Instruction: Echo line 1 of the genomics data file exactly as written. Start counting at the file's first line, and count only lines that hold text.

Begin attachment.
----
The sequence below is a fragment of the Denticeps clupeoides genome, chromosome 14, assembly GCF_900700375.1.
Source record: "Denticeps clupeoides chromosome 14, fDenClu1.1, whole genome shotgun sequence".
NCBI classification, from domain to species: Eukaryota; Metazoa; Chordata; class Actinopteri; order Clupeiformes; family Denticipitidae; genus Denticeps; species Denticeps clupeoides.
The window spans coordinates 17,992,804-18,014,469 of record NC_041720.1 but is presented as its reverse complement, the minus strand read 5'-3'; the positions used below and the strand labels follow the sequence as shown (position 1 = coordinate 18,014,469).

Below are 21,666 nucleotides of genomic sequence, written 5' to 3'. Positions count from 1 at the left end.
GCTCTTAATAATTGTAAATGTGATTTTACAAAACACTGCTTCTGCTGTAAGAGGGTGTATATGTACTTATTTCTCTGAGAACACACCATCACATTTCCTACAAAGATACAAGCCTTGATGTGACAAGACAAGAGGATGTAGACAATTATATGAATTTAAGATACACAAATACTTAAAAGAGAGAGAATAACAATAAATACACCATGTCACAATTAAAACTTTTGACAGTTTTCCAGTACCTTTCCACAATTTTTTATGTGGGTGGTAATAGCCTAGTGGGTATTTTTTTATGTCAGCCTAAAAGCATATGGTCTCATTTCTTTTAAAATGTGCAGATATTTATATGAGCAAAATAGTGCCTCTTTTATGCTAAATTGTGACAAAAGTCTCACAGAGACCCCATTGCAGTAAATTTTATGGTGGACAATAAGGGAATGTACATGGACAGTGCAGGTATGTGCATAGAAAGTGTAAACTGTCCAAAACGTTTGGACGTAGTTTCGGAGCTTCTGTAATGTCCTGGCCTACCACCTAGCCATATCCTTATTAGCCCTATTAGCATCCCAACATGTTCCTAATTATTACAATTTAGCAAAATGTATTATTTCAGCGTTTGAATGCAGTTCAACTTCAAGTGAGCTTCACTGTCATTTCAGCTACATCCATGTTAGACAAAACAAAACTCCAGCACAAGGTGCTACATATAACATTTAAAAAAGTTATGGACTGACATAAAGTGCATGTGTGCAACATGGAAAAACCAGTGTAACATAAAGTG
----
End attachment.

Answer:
The sequence below is a fragment of the Denticeps clupeoides genome, chromosome 14, assembly GCF_900700375.1.